LANCASTER — Advocates for the homeless and mentally ill held a rally in front of City Hall Tuesday morning, calling for Mayor R. Rex Parris’ ouster, and for him to apologize for comments he made the night of Aug. 21, after a Los Angeles County Sheriff’s Department deputy trainee said he was shot in the shoulder in a sniper attack from the four-story apartment building to the north of the station.
The deputy’s claims were later revealed as a hoax.
Protesters held signs and shouted slogans, including “We love our sheriffs; Parris must go,” and “We want an apology. When do we want it? Now” as they walked in the shade in front of City Hall.
“We are here because of the incident with the sheriff and of how they were portrayed, of the mental health and our homeless community,” advocate Anita Molina, who helps feed the homeless and provides services for their pets, said.
Advocate Rochelle Dilick said they are already targets, as it is.
“So this just makes it more difficult for them to be in the city,” she said. “The mayor portrayed everybody in that area as mentally ill. Well, not everybody that’s homeless is mentally ill. They just run into hard times. He also portrayed that everybody that’s mentally ill is a criminal and dangerous.”
Advocate Amanda Bartlett said the rhetoric up here with Parris has been painful and directed toward those of low income and the homeless population in general … “It’s not helpful to anybody here.”
Wade Alexander showed up to the rally out of compassion and sympathy for the homeless.
“I want to do what I can to help the most vulnerable here,” he said. “I feel like Rex Parris and the City of Lancaster has shown no compassion to them whatsoever and that’s what I’m here protesting against. I want to see that their situation is met with compassion rather than callousness.”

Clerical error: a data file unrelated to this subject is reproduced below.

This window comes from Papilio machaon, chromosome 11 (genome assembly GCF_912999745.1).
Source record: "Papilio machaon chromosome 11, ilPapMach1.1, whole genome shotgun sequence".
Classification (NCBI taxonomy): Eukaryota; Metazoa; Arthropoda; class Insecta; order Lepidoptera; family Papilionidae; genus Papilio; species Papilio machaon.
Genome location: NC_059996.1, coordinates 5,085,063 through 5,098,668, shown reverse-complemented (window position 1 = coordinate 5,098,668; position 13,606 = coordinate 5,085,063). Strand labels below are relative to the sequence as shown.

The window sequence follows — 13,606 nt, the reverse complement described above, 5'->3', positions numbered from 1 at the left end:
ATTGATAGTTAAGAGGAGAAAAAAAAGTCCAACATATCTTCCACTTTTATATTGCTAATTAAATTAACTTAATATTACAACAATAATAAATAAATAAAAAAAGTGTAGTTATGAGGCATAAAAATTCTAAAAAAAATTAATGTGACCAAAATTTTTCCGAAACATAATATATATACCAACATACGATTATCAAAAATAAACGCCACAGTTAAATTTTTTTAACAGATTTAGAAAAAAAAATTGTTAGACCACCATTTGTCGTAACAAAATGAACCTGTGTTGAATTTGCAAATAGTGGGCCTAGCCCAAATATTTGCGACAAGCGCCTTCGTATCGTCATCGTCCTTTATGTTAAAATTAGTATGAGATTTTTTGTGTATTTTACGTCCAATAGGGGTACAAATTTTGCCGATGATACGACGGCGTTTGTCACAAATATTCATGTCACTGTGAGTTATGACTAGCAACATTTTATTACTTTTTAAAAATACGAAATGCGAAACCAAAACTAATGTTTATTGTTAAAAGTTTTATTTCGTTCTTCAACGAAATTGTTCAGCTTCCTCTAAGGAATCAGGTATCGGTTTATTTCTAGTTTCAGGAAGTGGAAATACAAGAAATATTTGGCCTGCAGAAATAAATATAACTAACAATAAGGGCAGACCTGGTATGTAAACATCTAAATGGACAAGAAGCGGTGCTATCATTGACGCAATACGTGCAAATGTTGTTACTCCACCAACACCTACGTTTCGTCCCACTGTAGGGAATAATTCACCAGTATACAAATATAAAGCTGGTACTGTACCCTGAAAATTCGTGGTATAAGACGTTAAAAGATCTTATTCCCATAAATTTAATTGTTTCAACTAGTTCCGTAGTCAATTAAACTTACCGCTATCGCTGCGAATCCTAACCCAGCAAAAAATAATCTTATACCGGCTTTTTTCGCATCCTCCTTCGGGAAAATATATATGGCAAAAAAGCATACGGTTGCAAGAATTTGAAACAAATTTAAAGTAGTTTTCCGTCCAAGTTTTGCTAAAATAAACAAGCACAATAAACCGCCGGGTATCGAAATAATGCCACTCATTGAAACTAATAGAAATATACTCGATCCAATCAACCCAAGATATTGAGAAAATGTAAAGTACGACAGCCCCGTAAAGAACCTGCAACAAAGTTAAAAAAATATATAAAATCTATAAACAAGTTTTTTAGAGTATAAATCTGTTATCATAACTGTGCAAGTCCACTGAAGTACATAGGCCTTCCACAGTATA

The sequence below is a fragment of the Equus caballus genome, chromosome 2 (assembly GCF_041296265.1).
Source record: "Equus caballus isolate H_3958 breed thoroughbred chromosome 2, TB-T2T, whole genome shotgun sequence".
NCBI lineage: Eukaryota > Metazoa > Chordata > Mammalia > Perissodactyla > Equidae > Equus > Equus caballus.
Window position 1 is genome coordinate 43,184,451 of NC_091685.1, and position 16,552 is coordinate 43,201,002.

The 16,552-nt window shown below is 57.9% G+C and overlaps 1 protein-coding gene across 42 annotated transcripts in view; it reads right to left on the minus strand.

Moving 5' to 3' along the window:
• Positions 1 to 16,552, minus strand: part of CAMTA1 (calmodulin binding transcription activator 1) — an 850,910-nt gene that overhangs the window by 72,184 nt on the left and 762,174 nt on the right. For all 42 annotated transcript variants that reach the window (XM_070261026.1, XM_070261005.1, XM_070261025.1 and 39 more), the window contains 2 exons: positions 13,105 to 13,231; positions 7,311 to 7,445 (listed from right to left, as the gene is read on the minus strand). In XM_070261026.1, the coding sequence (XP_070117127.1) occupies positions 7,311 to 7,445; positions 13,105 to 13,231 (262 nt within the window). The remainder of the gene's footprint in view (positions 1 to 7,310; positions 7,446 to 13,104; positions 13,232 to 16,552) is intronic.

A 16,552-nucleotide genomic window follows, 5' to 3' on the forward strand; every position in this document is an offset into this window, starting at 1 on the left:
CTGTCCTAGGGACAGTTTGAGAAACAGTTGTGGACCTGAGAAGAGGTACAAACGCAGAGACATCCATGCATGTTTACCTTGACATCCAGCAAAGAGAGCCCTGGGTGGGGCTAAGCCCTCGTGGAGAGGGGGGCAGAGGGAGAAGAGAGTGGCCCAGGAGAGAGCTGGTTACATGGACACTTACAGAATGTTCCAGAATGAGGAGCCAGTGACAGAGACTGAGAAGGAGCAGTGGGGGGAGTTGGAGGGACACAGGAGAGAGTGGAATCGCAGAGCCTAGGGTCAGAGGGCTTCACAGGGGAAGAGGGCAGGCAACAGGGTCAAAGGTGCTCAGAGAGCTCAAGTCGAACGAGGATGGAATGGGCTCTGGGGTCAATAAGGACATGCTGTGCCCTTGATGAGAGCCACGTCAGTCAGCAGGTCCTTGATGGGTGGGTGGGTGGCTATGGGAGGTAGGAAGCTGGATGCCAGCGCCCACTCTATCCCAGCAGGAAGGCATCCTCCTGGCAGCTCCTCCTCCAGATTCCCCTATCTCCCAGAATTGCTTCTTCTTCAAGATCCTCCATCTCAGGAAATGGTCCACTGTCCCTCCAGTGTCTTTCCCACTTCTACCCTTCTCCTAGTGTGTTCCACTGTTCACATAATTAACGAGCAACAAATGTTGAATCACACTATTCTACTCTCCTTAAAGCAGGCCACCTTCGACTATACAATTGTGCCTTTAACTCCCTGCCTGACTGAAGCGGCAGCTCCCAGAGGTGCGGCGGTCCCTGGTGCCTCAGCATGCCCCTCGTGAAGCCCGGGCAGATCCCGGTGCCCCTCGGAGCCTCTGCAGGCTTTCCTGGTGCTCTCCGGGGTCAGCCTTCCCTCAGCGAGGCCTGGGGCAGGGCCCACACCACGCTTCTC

Ron Klein, 59, has been homeless about eight or nine years. He moved to the Antelope Valley a couple of years ago to move in with a friend. He lived there about a year before he was homeless again.
Klein organized the rally.
“I want an apology from R. Rex Parris, number one,” he said. “I want them to start putting the funds where they belong and to help us. We aren’t perfect but we’re not a bunch of criminals.”
Parris disputed the protesters’ claims.
“I don’t think that the mentally ill, for the most part, are dangerous, but I do think some of them are extremely dangerous, and I don’t know how to tell the difference,” he said in a telephone call.
Parris added it is not appropriate, or in the interest of the Antelope Valley community, for the mentally ill to be encouraged to move to Lancaster.
“I understand people will throw rocks at me for saying things that are true, but I will say it anyway,” he said. “This is not in the best interest of our children or the families that raise them.”
Parris apologized on Facebook to the people whose homes were invaded because of former deputy Angel Reinosa’s lies. In another Facebook post, he said he was “unrepentant” in regard to his comments about the apartment building.